"Iím fine! Everythingís fine! Iím just not used to it, is all."

"To what?"

"Oh, the usual things. Anger. Hatred. Darkness. Business as usual, for you."

Xena turned on Aphrodite and yelled, "Why are you always messing with us? What did we ever do to you?"

"Xena, this is a birthday gift. Every gift has its price."

"And what price did you have to pay?"

"Hephaestus made this for me, and the things I had to do to him would make a blind man talk about seeiní again. Whatís the big deal? Why canít you just enjoy your gift?"

"I will never enjoy anything that brings Gabrielle pain."

Gabrielle took the crystal in one hand and pulled it off over her head. She spun around and tossed the gift deep into the woods.

But she also took careful notice of where it landed.

"Sorry, Ďdite," she said, "but you havenít built up much credibility with us. Your gifts are more trouble than theyíre worth."

"Great! Practically the first unselfish thing Iíve ever done, and this is the thanks I get! Fine! How many mortals would be thrilled to receive a gift from the gods, and you toss it away like an old sandal! Suit yourself. Iíve learned my lesson. We couldíve been friends, the three of us, but thereís just no pleasing you, is there?"

Aphrodite shimmered out of view, and Gabrielle threw up her hands in frustration.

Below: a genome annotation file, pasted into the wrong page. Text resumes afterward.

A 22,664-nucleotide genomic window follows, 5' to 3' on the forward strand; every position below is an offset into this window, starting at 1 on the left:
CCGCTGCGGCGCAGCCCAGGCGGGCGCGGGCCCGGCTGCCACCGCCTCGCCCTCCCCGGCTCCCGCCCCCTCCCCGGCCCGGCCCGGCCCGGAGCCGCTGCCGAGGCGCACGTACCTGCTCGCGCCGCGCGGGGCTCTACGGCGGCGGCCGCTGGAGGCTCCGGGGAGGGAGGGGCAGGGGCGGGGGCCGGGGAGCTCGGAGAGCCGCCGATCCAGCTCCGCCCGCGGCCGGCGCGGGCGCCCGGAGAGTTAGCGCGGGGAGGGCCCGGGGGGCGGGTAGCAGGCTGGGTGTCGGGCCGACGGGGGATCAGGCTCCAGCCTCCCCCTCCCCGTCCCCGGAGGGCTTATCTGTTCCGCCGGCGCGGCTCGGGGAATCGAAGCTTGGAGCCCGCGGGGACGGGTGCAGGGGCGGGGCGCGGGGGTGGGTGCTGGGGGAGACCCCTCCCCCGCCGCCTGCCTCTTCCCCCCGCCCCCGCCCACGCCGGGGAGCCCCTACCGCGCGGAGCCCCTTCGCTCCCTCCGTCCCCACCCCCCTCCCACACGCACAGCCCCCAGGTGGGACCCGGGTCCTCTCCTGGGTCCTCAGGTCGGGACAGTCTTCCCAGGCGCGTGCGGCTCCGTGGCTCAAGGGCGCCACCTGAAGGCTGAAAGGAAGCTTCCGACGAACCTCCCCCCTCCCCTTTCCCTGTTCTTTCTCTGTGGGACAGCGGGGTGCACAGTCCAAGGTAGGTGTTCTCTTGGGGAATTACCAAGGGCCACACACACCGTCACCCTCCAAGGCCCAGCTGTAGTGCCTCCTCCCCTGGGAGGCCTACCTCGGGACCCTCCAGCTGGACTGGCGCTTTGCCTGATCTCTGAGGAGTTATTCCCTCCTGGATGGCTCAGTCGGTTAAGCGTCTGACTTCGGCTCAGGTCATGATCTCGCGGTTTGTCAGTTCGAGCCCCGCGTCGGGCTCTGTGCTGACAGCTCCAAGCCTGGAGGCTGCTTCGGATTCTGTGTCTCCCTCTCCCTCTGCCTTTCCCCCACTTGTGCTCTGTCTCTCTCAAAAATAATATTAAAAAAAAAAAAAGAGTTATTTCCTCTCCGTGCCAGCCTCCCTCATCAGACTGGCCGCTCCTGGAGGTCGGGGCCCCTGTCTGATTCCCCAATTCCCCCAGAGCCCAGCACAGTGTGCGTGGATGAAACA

"Great! Weíve pissed off yet another god!"

"She was born pissed off," said Xena. "Donít worry about it. What can she do to us?"

"She could try to drive us apart."

"Never. After everything the Fates have thrown at us? After everything weíve been through together? We are fated to be together, Gabrielle, and no little piece of godly mischief can ever change that. Even the gods cannot argue with the Fates."

Gabrielle smiled, and walked into Xenaís arms for an embrace. She looked up at Xena, her beautiful green eyes full of love.

"Happy birthday, Xena."

Chapter 2

After dinner, Xena headed through the woods toward an open field to practice sword drills. Gabrielle cleaned up the campsite, then took her staff and a hunting knife into the woods to look for the crystal. She found it hanging from a tree branch, reached up with her staff and snagged it by the thong, and cut the thong with the knife. She slipped the crystal into the waistband of her skirt.

That night Xena slept on her side, away from Gabrielle. Gabrielle put one arm around Xenaís waist and rested her head on the side of Xenaís neck, her lustrous hair spilling all over Xenaís arm and shoulder. She waited until she was sure Xena was asleep, then took the crystal out of her waistband and held it between two of her fingers. Carefully, she moved her hand close to Xenaís arm until the crystal made contact. She held it there as it glowed.